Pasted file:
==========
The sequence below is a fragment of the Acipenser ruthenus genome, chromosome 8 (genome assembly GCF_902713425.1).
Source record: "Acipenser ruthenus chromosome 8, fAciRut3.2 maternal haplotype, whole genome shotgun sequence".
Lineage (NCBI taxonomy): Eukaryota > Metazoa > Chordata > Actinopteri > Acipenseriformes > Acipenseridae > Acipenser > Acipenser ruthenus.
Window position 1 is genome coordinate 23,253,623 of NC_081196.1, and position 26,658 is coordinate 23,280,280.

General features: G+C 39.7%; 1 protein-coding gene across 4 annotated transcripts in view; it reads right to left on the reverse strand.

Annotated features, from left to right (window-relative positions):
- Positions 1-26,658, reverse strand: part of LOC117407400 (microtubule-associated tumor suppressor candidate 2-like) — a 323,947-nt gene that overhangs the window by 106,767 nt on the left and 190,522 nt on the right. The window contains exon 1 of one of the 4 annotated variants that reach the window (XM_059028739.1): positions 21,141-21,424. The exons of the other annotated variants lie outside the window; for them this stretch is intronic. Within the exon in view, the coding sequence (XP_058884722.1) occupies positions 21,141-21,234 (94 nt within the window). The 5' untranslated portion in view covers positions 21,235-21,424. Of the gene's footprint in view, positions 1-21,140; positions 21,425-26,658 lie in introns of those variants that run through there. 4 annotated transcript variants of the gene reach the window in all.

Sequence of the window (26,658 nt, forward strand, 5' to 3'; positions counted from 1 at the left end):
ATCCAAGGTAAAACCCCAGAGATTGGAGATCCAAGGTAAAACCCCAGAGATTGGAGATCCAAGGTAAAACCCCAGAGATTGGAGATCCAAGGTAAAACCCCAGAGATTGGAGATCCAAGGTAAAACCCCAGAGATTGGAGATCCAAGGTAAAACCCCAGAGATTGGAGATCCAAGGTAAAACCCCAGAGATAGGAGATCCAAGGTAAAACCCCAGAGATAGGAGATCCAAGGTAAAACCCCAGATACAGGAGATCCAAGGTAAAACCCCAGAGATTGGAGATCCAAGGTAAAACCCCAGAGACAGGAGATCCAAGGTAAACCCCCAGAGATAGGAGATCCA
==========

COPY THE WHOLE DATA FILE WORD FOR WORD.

The sequence below is a fragment of the Acipenser ruthenus genome, chromosome 8 (genome assembly GCF_902713425.1).
Source record: "Acipenser ruthenus chromosome 8, fAciRut3.2 maternal haplotype, whole genome shotgun sequence".
Lineage (NCBI taxonomy): Eukaryota > Metazoa > Chordata > Actinopteri > Acipenseriformes > Acipenseridae > Acipenser > Acipenser ruthenus.
Window position 1 is genome coordinate 23,253,623 of NC_081196.1, and position 26,658 is coordinate 23,280,280.

General features: G+C 39.7%; 1 protein-coding gene across 4 annotated transcripts in view; it reads right to left on the reverse strand.

Annotated features, from left to right (window-relative positions):
- Positions 1-26,658, reverse strand: part of LOC117407400 (microtubule-associated tumor suppressor candidate 2-like) — a 323,947-nt gene that overhangs the window by 106,767 nt on the left and 190,522 nt on the right. The window contains exon 1 of one of the 4 annotated variants that reach the window (XM_059028739.1): positions 21,141-21,424. The exons of the other annotated variants lie outside the window; for them this stretch is intronic. Within the exon in view, the coding sequence (XP_058884722.1) occupies positions 21,141-21,234 (94 nt within the window). The 5' untranslated portion in view covers positions 21,235-21,424. Of the gene's footprint in view, positions 1-21,140; positions 21,425-26,658 lie in introns of those variants that run through there. 4 annotated transcript variants of the gene reach the window in all.

Sequence of the window (26,658 nt, forward strand, 5' to 3'; positions counted from 1 at the left end):
ATCCAAGGTAAAACCCCAGAGATTGGAGATCCAAGGTAAAACCCCAGAGATTGGAGATCCAAGGTAAAACCCCAGAGATTGGAGATCCAAGGTAAAACCCCAGAGATTGGAGATCCAAGGTAAAACCCCAGAGATTGGAGATCCAAGGTAAAACCCCAGAGATTGGAGATCCAAGGTAAAACCCCAGAGATAGGAGATCCAAGGTAAAACCCCAGAGATAGGAGATCCAAGGTAAAACCCCAGATACAGGAGATCCAAGGTAAAACCCCAGAGATTGGAGATCCAAGGTAAAACCCCAGAGACAGGAGATCCAAGGTAAACCCCCAGAGATAGGAGATCCA